At the 2015 RSA conference, Commissioner Aguilar’s Chief of Staff, Smeta Ramarathnam, participated in a panel titled “Full Disclosure: What Companies Should Tell Investors About Cyber Incidents.” While Aguilar’s emissary reminded us of the importance of general cybersecurity risk disclosure, her message focused upon the disclosure of breach events, stating that the SEC is about to enter “a time of great change” regarding regulation for breach disclosure.
This is not the first time the SEC has mentioned the disclosure of cybersecurity and technology-related risks. The primary guidance offered by the Commission’s Division of Corporate Finance, issued in October, 2011 is titled “Disclosure by Public Companies Regarding Cybersecurity Risks and Cyber Incidents.”
The SEC’s early guidance on the subject is geared toward public companies, but, make no mistake about it, this guidance will be applied to private companies as well, especially those in the investment management business. There is potential, of course, for further disclosure for all companies with customer responsibilities. We are witnessing an evolution of process to address and inform the public of cybersecurity risks and, subsequently, to reduce corporate liability. There are no two ways about it:
All SEC-regulated entities should be disclosing cybersecurity and technology-related risks.
We were encouraged to see the participation of the SEC at the RSA 2015 Conference. The RSA Conference has been around since 1991 and has typically been viewed as a trade show for new technologies and, more recently, the hottest security products. The explosion in cybersecurity awareness has, however, clearly broadened the agenda appropriately and we will, no doubt, continue to see the regulatory bodies participate in such high-profile events. Their participation further underscores the relationship of regulatory issues as a driver for the security business in general and the binary concern faced across industries of regulatory and business risk.
The movement toward mandated disclosure discussed at the RSA Conference among agency-regulated entities has been inching forward for the past few years. This has been hinted at via the Financial Industry Regulatory Authority FINRA’s voluntary Risk Control Assessment (RCA), which defines incidents specifically and asks firms to disclose breach. We consider FINRA to be out in front on the subject of cybersecurity when compared to the SEC, as evidenced in the past several years of Examination Priority letters, and that it is just a matter of time until the RCA becomes mandatory for FINRA-regulated firms. Given the recent history of the SEC following suit on FINRA’s sweeps and actions, we would recommend all SEC-regulated entities review and understand FINRA’s RCA. It’s only a matter of time until it will apply to you. It is also clear that the SEC and FINRA are moving with some degree of coordination or in unison, in line with an ultimate unified approach, with respect to both sweep’s and resulting Alerts and Reports.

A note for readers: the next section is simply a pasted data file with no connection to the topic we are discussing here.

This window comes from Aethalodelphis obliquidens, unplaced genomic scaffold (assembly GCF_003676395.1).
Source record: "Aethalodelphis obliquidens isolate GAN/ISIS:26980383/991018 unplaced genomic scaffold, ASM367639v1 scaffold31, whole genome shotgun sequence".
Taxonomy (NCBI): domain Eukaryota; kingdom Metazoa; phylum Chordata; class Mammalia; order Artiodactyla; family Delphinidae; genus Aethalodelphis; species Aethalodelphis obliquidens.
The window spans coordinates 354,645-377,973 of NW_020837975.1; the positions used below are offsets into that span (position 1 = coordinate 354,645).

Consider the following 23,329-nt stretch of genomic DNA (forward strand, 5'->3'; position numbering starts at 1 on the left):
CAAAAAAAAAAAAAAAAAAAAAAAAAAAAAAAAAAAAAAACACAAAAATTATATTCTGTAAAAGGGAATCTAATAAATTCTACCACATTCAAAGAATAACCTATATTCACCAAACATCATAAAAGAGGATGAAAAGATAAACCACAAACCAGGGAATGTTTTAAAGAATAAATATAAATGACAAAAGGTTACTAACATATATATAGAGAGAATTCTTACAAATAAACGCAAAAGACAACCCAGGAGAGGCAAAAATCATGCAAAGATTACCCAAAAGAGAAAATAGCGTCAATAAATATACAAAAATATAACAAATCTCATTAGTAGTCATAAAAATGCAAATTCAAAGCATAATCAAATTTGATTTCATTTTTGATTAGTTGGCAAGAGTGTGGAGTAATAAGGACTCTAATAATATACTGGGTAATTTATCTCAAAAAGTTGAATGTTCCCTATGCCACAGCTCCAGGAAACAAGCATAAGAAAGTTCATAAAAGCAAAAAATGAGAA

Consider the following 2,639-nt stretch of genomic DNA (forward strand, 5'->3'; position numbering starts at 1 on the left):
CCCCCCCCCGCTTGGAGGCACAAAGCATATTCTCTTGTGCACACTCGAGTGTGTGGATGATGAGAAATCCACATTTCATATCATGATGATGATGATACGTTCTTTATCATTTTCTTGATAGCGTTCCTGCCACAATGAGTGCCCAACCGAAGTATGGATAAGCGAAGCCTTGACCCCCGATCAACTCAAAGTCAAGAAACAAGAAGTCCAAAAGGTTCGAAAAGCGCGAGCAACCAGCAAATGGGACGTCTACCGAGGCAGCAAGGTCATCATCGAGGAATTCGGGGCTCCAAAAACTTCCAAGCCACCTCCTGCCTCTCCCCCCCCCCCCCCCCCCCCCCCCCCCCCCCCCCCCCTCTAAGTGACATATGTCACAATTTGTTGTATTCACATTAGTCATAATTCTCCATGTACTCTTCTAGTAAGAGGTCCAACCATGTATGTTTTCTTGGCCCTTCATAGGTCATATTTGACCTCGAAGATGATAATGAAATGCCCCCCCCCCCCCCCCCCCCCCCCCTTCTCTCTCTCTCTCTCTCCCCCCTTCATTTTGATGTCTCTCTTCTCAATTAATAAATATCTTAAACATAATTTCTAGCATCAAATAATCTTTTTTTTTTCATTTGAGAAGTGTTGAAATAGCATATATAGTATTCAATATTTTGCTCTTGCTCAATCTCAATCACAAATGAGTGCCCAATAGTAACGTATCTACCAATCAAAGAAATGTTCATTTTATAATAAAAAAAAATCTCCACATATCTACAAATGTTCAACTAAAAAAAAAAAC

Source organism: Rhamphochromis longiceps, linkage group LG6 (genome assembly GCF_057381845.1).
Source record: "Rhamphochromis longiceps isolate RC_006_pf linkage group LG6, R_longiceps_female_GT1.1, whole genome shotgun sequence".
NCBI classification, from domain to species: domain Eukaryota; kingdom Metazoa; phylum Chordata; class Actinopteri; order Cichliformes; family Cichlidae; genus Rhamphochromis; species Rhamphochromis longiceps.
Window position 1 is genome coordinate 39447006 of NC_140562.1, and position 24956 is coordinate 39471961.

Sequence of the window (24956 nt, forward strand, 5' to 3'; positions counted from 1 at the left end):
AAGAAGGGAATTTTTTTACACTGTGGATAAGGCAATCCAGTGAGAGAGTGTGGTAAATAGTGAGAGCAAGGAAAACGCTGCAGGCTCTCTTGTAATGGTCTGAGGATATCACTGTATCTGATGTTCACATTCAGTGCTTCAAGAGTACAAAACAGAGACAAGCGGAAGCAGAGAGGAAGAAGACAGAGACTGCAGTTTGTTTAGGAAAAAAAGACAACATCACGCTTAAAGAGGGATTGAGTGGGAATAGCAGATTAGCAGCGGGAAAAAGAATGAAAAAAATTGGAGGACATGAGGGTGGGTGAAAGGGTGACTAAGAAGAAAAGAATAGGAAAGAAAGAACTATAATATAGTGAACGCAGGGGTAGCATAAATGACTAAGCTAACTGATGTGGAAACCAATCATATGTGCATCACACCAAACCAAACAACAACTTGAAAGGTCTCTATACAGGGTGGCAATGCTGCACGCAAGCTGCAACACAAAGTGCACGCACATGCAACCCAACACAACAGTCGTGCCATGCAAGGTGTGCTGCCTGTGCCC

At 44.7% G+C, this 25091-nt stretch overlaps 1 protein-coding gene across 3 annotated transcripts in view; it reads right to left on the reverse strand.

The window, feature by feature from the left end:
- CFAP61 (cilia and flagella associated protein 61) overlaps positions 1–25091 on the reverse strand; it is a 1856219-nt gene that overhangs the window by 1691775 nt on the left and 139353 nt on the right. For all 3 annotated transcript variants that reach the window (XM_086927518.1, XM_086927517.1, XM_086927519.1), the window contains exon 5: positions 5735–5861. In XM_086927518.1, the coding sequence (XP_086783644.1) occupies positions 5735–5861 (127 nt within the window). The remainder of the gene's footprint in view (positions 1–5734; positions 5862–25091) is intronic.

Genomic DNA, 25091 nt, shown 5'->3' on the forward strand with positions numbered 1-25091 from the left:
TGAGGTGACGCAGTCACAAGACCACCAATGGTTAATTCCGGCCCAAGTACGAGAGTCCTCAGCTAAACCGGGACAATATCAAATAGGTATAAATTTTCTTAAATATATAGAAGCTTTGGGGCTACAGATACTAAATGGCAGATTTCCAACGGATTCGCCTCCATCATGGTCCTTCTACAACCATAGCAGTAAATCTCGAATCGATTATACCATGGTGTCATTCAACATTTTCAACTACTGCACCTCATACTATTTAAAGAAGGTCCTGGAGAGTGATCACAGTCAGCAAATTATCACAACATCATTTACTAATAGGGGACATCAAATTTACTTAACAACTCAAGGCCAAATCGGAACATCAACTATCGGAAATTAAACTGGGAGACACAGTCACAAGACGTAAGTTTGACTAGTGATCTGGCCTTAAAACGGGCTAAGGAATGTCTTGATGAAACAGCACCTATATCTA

A sign of this impending unified approach was posted last year at this time when the SEC requested of advisers in the Cybersecurity Sweep Document Request of April 2014:
24. Since January 1, 2013, has your Firm experienced any of the following types of events?
We have attached a link to full Cybersecurity Sweep Document Request below, but the idea is that this request pertaining to specific events, associated loss and costs, and a firm’s management practices for such events will soon be mandatory and part of the SEC examination process.
Breach management is a vast topic, which is highly debated, and some additional helpful information has been released with the recent Verizon 2014 Data Breach Investigations Report. We will continue this discussion in relation the SEC’s NEP Alert, corresponding results and next steps on Thursday’s webinar. We hope you can join us. In the meantime, we highly suggest you review the following action items:
1. Review and Consider additional cybersecurity risk disclosure to Item 8 “Methods of Analysis, Investment Strategies and Risk of Loss” of Form ADV Part 2A. While Item 8 is specific to utilized strategies, this is likely the place to consider the appropriateness of related cybersecurity risks. Many firms err on the side of disclosing more rather than less in this Item, and this makes sense to us given that private money managers are not required to disclose such risks in Item 1A of the 10-K as expected for public companies. A helpful hint here for understanding appropriate disclosure language is to review 10-K disclosures of public companies with similar mandates to your own. In the case of Private Funds, consideration of such risk items should be undertaken for Private Placement Memoranda (PPM).
2. Expect Breach and be Prepared: We have posted on the importance of Response and Recovery Plans, and preparation for breach is essential to this concept. Manage IT incidents thoroughly with appropriate logging, documentation, and lessons learned on the assumption that this will be an area of regulatory request and scrutiny going forward.
3. Treat IT Security events as a Compliance Issues, to be examined in the context of your 206(4)-7 Review. The obvious question, as is the case for other Compliance issues, is: what are your controls and testing methods? The resultant questions, for which you should have answers, are:
- What cybersecurity Framework does your firm employ to ensure that risks are properly considered?; and
- What monitoring and testing mechanisms do you have in place to ensure that such a framework and its outputs are, indeed, effective?
For Further Reading: (links will open in a new window)
October 2011 SEC Guidance on Cybersecurity Risk
Aguilar Speaks (But You Should Read the Footnotes) – Artemis Blog Post
Archived RSA Conference Panel and PowerPoint
FINRA’s Risk Control Assessment (RCA) Survey
FINRA’s Examination Priority Letters